In The Woods Volume 7 the Bay Point High kids finally reach the Black City, and we get glimpses of how their parents are coping back home on Earth. Is it good?
This volume consists of emotional wallop after emotional wallop. The cast has been through hell and back at this point, and James Tynion IV’s writing remains as impactful as ever. On the alien world side of the volume’s events, Sanami, Ben, Karen, and Sander all agree to accompany Isaac in trying to determine once and for all if they can ever go back home again. Each character gets several moments to shine, and Tynion does a beautiful job of showing how these characters’ past traumas are still affecting them. A scene involving Karen at the now dead Calder’s grave is especially poignant, and it’s also nice to see Ben stepping into his own and building confidence after all he’s gone through with Isaac in past volumes.
This volume is unique for the series in that it explores what’s happening back on Earth and how the teenagers’ families are handling their disappearances (and presumed deaths). The government conspiracy elements within these portions of the volume add another flavor of mystery to the already suspenseful plot, further heightening the emotional stakes and sense that the end of the series is fast approaching. Marcia Jacobs is a great choice of focal character, and her more (literally) earthbound drama makes for a nice accompaniment to the rest of the volume’s extraterrestrial, action-oriented plot.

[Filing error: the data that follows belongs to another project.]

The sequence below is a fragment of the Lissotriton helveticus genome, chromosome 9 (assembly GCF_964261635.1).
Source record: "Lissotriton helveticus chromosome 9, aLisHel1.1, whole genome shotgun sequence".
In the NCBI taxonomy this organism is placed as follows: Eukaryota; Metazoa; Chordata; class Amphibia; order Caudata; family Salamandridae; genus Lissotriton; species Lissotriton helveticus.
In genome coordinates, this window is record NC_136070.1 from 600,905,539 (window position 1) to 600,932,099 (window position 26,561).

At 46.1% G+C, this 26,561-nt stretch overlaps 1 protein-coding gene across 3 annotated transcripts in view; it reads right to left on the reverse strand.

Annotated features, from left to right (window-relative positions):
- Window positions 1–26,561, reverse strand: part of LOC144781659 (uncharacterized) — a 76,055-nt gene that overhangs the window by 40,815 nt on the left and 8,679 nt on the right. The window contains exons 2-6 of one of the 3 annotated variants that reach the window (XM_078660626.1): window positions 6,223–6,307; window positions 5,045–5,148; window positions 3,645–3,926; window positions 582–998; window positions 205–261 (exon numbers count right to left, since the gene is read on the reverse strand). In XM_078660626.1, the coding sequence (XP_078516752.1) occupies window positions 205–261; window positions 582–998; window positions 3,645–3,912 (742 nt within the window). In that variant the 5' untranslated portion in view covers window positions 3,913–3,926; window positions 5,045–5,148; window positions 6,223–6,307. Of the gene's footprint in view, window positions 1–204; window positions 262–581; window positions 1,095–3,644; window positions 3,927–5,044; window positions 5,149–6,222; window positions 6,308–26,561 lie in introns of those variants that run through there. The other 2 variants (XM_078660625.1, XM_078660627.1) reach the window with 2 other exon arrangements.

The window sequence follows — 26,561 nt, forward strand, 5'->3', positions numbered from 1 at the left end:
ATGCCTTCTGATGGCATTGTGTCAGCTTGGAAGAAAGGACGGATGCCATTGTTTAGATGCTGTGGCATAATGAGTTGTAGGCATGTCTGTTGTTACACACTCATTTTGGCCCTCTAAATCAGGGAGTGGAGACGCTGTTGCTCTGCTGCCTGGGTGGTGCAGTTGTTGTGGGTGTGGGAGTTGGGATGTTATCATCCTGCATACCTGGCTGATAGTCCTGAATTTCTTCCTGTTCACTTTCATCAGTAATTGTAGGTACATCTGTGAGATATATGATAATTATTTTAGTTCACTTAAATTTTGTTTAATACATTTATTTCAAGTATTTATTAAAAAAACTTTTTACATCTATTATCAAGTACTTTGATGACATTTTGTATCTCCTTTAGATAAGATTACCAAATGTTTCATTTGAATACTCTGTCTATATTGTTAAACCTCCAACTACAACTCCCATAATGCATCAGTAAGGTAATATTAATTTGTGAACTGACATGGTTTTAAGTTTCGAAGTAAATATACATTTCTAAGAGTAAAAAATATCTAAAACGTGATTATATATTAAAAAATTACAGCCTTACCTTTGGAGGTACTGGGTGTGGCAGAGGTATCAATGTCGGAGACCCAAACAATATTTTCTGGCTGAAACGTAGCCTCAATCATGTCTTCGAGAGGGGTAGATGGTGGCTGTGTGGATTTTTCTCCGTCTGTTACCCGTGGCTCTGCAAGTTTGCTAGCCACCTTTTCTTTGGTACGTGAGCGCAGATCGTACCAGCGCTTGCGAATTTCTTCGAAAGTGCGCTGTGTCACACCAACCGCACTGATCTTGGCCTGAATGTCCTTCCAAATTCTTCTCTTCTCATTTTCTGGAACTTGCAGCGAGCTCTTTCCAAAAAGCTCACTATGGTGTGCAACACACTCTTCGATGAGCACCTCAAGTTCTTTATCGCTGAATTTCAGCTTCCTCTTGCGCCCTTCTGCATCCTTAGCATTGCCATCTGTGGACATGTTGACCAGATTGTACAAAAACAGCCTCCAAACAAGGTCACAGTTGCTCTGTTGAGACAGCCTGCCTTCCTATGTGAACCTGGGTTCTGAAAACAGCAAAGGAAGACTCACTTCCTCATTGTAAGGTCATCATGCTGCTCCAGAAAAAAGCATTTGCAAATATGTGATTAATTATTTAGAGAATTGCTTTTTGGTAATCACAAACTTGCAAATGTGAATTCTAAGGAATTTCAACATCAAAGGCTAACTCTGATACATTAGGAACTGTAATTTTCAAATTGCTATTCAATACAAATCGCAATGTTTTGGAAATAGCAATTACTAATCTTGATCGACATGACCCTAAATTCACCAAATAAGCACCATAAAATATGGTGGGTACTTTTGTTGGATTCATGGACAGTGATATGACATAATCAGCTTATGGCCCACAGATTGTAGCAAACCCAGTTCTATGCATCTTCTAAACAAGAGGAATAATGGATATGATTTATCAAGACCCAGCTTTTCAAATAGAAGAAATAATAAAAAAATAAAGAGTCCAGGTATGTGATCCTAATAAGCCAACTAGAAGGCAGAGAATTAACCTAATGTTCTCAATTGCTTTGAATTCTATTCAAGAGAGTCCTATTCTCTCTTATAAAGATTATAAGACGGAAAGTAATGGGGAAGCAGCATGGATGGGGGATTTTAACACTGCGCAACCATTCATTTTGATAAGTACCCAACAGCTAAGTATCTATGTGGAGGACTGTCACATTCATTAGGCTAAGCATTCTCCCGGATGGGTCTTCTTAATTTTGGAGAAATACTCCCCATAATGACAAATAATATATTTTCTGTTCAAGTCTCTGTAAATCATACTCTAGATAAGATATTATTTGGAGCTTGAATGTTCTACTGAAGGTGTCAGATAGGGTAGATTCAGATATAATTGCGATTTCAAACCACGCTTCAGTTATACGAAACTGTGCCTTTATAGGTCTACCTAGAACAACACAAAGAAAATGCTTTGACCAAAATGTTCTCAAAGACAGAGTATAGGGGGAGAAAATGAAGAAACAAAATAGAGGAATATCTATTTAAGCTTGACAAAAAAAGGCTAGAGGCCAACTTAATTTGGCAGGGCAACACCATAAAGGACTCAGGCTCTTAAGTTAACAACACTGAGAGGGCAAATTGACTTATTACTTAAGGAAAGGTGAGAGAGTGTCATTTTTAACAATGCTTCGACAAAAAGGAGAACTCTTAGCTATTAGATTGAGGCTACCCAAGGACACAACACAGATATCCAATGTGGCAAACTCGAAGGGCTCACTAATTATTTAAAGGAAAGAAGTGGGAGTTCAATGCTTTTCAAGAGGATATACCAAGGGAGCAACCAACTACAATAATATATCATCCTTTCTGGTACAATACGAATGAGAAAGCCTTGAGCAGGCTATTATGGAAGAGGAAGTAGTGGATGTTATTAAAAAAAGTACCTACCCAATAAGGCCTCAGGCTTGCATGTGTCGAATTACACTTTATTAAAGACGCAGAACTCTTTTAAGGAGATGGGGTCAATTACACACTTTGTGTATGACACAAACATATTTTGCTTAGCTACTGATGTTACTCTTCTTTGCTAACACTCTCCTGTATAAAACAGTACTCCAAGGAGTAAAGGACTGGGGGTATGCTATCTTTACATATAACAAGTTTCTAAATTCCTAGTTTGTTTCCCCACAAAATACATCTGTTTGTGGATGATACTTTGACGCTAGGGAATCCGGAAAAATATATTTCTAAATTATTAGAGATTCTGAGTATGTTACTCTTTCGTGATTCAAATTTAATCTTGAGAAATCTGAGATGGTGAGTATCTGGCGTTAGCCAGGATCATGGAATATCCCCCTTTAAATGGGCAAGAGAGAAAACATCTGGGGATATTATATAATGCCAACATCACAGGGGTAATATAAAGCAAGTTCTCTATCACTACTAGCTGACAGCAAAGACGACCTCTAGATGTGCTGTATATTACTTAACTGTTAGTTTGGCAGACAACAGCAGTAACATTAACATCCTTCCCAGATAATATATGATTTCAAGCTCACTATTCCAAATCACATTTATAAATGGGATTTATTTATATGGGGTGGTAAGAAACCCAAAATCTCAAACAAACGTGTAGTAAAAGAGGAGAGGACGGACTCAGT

Artistically, Michael Dialynas is at the top of his game here. The characters’ facial expressions are all very believable, and effectively convey the characters across their various states of grief and hope. The specifically sci-fi elements of the art are also well-rendered, with creative monster designs and Black City architecture that is forebodingly inhuman. There are a number of two-page spreads that are designed with smaller panels (such as those depicting one-on-one conversations) placed overtop portions of larger images (such as the larger crowds in which said conversations take place). Layout choices like these help to situate the characters in their settings, and contrast smaller moments with the larger-than-life circumstances of the series. Dialynas’ color work is also noteworthy, as his selective use of neon and gradient shifts from blue to pink are gorgeous. Ed Dukeshire’s lettering is excellent as well; all of this volume’s visual details are on point.
I have no significant qualms with this volume. I’m not sure how I feel about certain specific revelations regarding the nature of the alien world, but I’m hoping the creative team will sell me on said details in volume eight. Overall, The Woods Volume 7: The Dark City is a beautifully illustrated, emotionally impactful arc about love, holding on to hope, and perseverance.
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